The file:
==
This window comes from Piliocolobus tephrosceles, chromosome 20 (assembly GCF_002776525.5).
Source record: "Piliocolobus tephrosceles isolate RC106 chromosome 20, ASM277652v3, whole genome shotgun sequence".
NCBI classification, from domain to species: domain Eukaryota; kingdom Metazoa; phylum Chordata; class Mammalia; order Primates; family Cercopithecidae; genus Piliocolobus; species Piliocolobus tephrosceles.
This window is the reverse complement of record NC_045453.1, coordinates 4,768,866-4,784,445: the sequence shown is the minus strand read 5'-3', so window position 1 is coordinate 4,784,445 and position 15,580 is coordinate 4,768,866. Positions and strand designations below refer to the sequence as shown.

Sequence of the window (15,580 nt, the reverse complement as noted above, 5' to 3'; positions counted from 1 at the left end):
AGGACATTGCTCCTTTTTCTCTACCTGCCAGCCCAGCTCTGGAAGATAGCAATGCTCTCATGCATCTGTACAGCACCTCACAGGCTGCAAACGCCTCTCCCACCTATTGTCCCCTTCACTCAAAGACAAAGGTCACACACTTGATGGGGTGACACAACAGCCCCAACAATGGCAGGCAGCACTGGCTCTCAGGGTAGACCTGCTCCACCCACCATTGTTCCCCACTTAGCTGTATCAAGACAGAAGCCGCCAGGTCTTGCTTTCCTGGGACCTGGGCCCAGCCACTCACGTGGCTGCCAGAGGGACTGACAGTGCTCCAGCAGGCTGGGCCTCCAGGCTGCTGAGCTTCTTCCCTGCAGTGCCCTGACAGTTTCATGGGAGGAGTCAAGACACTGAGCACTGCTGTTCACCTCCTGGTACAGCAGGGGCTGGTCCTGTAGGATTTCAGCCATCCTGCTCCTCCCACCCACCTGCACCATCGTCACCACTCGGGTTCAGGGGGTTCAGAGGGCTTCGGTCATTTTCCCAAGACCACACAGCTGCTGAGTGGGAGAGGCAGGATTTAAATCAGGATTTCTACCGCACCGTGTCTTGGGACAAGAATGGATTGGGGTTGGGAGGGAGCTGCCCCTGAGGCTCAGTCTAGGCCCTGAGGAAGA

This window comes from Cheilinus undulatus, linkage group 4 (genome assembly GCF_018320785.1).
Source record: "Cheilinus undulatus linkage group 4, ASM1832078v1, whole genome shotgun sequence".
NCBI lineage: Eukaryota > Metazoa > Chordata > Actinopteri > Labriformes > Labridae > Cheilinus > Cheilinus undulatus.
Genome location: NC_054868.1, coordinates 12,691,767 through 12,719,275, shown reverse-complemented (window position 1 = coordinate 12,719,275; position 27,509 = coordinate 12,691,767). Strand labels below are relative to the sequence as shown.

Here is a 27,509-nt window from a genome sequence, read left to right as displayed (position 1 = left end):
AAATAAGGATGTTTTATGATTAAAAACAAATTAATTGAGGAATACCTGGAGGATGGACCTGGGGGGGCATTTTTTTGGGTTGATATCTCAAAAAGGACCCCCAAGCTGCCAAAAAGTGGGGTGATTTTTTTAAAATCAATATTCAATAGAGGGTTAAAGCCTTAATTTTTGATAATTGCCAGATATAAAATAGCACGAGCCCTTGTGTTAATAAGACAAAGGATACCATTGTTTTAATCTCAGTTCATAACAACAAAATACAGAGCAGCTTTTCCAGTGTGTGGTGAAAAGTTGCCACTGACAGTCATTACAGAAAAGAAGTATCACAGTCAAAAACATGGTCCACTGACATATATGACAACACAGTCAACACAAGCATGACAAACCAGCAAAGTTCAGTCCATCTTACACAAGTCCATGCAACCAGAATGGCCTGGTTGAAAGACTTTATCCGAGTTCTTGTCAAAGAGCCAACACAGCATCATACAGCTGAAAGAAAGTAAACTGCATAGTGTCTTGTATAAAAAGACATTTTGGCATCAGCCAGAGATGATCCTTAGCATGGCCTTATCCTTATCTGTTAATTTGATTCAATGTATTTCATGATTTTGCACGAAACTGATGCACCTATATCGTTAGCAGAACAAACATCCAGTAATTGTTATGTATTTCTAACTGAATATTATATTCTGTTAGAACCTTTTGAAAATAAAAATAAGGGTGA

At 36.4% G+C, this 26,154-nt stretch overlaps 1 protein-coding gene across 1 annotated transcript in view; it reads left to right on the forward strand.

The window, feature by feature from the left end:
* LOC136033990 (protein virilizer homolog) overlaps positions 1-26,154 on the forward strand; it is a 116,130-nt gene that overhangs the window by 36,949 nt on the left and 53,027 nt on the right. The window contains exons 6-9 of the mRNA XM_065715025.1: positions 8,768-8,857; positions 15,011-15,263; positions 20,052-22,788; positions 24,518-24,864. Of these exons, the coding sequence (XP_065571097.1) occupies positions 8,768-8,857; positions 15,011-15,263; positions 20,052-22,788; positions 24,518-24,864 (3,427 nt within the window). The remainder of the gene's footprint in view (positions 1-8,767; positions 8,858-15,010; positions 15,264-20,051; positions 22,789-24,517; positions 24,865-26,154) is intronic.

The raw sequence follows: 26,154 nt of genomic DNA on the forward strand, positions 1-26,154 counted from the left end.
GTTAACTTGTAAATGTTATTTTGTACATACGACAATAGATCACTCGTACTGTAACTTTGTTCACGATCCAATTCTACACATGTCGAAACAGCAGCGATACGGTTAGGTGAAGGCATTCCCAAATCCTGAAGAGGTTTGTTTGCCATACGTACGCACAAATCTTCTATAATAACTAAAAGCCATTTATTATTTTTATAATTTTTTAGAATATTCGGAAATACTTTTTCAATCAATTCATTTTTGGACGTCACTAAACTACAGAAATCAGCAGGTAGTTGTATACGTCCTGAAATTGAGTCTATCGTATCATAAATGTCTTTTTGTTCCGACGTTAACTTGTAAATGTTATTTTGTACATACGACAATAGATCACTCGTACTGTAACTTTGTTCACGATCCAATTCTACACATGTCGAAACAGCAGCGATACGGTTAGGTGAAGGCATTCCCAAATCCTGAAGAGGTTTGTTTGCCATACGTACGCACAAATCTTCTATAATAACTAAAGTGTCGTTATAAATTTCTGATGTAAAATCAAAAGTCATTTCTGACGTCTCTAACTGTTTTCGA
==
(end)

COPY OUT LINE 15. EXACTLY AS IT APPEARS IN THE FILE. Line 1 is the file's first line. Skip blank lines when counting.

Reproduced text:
* LOC136033990 (protein virilizer homolog) overlaps positions 1-26,154 on the forward strand; it is a 116,130-nt gene that overhangs the window by 36,949 nt on the left and 53,027 nt on the right. The window contains exons 6-9 of the mRNA XM_065715025.1: positions 8,768-8,857; positions 15,011-15,263; positions 20,052-22,788; positions 24,518-24,864. Of these exons, the coding sequence (XP_065571097.1) occupies positions 8,768-8,857; positions 15,011-15,263; positions 20,052-22,788; positions 24,518-24,864 (3,427 nt within the window). The remainder of the gene's footprint in view (positions 1-8,767; positions 8,858-15,010; positions 15,264-20,051; positions 22,789-24,517; positions 24,865-26,154) is intronic.